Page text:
Okay, maybe I’m splitting hairs. So let me assume that the UK DVD preserves a reasonable amount of the 35mm original. I want to consider some effects of the cropping we get in the US DVD. Some are obvious, some more subtle, and all go beyond this individual case to suggest the results of overcropping any movie.

(1) Of course we lose the top and bottom. In the full-frame shots from Hudsucker Proxy, no problem; the filmmakers are counting on the projectionist to mask the frame. But in Godard the cropping makes us lose stuff. Godard likes to frame heads pretty high in the shot, and this means that we often lose part of them.

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Heads are trimmed in movies all the time, and it doesn’t much matter in close views. But in Éloge, Godard is composing long shots with heads quite high up. He will even daringly chop off heads himself. This is partly a strategy to conceal who is present, to block our recognizing characters by their faces. It also has the effect of activating areas of the frame that aren’t usually so important. We have to strain to see partially visible things, tucked away in bits of the shot.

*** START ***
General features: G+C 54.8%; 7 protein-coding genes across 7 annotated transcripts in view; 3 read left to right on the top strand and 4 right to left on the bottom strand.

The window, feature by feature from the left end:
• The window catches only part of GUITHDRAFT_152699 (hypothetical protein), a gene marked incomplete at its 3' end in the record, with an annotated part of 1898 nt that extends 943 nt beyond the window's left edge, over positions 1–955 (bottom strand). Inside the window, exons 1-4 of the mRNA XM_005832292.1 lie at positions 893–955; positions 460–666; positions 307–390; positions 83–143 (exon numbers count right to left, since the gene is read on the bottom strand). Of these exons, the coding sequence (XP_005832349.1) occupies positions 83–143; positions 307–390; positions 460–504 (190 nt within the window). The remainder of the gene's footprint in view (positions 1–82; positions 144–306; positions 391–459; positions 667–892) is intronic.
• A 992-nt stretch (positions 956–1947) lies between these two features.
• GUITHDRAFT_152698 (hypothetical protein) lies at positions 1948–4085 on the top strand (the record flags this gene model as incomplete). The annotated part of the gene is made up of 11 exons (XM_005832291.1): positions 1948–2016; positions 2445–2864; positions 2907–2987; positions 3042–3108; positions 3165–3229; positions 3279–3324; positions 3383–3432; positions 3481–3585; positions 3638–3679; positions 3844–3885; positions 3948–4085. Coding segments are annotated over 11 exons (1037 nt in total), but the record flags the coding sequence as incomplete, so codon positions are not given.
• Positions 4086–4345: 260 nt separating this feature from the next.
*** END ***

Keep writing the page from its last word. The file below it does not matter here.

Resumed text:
In the example below, I submit, the original composition creates a tension among three centers of interest: the two very visible paintings and the almost indiscernible face of the art dealer standing by the rear window. That tension is lost when the 1.77 cropping lops off the head in the background. Significantly, the man offscreen left is talking about how classic painting displayed “relationships” (rapports)–presumably both personal and pictorial. “That’s the fundamental question.”

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The framing of the assistant in the foreground, incidentally, shows that spotting a decapitation in a video version doesn’t necessarily mean that Godard wanted every head to be seen.